At last Friday’s city council work session, Flaherty described a couple of differences between the Indianapolis ordinance and the proposed Bloomington ordinance.

One of those differences is the scope of public space to which it applies. The Indianapolis law describes a protected camp in part as “a place on public property.” Flaherty said the Bloomington ordinance is confined to parks.

Flaherty said the definition of “homelessness” used in the ordinance is taken from the federal Department of Housing and Urban Development (HUD).

The Code of Federal Regulations (CFR) lists definitions of homelessness in three places: Section 91.5, Section 582.5 and Section 583.5

Echoing the concern of Calloway-Thomas about wanting to see the specific wording of Bloomington’s ordinance, before voting to support, it was Valeri Haughton, who’s a Monroe County circuit court judge: “I know that I need to read it and know the exact wording, before I could to sign off on anything one way or the other.”

The possible timeline that Flaherty has floated for the council to act on the legislation calls for a Feb. 3 first reading. It won’t get any discussion by councilmembers on that date. That’s because under local code, no discussion of an ordinance by the city council is allowed at a first reading.

One way the council could handle the proposed homeless protections ordinance would be to refer the legislation to a committee for closer scrutiny. That committee meeting would take place on Feb. 10. Enactment could come on Feb. 17.

The next regular meeting of the city’s human rights commission is set for Feb. 22. Booker pointed out that commissioners could still call a special meeting to consider the new law and vote to support it as a commission. They also have the option to support it as individuals, Booker said. Booker told them, “I would love for you all as a group to consider it.” He added, “But I would also greatly appreciate it if you all, as powerful and influential individuals, also spoke to your councilmembers.”

City human rights commissioner Byron Bangert, who also didn’t want to vote on anything without having the text in front of him, asked Booker about anticipated objections from other councilmembers.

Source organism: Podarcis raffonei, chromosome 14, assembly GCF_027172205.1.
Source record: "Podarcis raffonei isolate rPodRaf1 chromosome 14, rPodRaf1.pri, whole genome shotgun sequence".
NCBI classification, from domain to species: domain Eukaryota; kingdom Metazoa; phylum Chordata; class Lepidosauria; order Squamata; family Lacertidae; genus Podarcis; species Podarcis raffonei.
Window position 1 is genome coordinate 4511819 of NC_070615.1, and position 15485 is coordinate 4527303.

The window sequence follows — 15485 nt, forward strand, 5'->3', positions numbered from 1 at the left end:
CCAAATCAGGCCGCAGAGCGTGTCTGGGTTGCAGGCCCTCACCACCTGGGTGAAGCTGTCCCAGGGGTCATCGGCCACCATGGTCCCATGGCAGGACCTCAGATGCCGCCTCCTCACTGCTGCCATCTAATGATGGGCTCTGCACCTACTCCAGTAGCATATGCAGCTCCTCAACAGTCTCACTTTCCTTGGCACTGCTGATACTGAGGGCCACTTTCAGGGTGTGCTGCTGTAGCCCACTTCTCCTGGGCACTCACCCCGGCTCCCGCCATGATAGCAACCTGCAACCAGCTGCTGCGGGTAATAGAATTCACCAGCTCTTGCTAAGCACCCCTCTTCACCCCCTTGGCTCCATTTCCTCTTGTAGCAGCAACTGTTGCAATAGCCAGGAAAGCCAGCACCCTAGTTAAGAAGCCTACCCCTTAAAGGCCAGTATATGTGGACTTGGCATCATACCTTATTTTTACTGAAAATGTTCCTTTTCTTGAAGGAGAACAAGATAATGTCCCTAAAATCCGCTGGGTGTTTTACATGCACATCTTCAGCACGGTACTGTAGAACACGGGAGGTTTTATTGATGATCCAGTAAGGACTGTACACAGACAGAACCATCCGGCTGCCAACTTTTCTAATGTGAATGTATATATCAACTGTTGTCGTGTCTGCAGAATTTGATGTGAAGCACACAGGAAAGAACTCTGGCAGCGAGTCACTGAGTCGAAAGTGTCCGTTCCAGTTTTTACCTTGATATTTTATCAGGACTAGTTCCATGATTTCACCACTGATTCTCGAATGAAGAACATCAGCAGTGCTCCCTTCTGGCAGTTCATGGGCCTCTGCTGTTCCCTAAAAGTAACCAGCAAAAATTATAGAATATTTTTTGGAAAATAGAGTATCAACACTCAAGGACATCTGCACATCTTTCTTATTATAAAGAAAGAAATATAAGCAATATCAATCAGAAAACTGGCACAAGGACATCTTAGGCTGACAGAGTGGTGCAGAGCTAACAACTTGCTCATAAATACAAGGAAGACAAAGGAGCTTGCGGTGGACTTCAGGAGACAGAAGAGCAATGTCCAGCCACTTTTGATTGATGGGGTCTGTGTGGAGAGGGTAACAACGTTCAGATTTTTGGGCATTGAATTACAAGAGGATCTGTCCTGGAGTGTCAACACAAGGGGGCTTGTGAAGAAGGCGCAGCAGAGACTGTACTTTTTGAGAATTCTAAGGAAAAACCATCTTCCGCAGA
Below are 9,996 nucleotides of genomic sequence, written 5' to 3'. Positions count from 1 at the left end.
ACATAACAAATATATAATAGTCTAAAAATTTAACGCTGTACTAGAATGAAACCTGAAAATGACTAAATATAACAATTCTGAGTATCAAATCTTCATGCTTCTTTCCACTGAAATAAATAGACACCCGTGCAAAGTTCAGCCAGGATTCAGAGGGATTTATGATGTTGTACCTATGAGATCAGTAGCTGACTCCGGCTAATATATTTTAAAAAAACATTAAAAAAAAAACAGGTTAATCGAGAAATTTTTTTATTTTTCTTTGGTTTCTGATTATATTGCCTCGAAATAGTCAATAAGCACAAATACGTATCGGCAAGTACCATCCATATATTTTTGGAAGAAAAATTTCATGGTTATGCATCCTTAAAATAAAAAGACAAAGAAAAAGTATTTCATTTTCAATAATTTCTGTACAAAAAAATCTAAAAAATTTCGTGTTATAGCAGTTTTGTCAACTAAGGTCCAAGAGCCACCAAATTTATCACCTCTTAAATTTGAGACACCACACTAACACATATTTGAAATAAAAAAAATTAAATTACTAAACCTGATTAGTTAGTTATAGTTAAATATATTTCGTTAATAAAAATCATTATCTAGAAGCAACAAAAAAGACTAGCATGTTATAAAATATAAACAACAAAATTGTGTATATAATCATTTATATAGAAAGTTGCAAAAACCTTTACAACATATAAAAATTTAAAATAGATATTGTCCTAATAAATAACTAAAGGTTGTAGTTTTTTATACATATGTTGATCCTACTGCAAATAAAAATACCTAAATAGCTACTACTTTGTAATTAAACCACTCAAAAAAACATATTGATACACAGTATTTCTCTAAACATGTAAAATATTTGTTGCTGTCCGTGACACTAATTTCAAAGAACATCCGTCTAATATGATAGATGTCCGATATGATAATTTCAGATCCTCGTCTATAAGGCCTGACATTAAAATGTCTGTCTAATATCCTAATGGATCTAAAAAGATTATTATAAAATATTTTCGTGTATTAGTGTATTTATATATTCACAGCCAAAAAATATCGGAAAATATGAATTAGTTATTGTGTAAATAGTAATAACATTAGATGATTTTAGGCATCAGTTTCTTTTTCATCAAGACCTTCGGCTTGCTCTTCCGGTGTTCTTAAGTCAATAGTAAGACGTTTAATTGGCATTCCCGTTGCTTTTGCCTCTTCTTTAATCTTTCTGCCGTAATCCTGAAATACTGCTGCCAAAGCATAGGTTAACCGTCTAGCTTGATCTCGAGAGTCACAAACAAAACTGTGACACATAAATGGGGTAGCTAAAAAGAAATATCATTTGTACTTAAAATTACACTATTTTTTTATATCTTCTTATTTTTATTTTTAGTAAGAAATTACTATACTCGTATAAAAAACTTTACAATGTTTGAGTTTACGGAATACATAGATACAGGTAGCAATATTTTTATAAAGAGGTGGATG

Booker said he thought the concern would be: If the parks department has responsibility for providing resources to a homeless encampment, then the department needs to have the budgetary capacity to meet that responsibility. “If we’re going to have folks there for a moment, we need to make sure they have facilities that are adequate. And that they’re receiving all the services that they can,” Booker said.

The exact nature of possible city staff objections to the proposed legislation were not aired publicly at Friday’s city council work session. Exchanging emails with staff, confining staff commentary to a committee meeting or a regular council meeting, was Flaherty’s preference, supported by council president Jim Sims, who chaired Friday’s work session.

Bangert said if there are three council members already supporting the proposed ordinance, “That’s a pretty strong indication of support, I would think.”

Besides the co-authors Flaherty and Rosenbarger, the third almost certain vote in support would come from Isabel-Piedmont Smith, who has been providing input to the pair. Councilmember Steve Volan, along with those three, signed an open letter critical of mayor John Hamilton’s decision to clear Seminary Park.

At Friday’s work session councilmember Susan Sandberg did not sound eager to pursue the ordinance, at least not on the proposed timeline. She said it was being “fast-tracked.”

At Friday’s work session, councilmember Sue Sgambelluri requested that when the ordinance is presented to the council that differences be highlighted between the proposed ordinance and other protections that are already given to local residents by Bloomington’s human rights ordinance.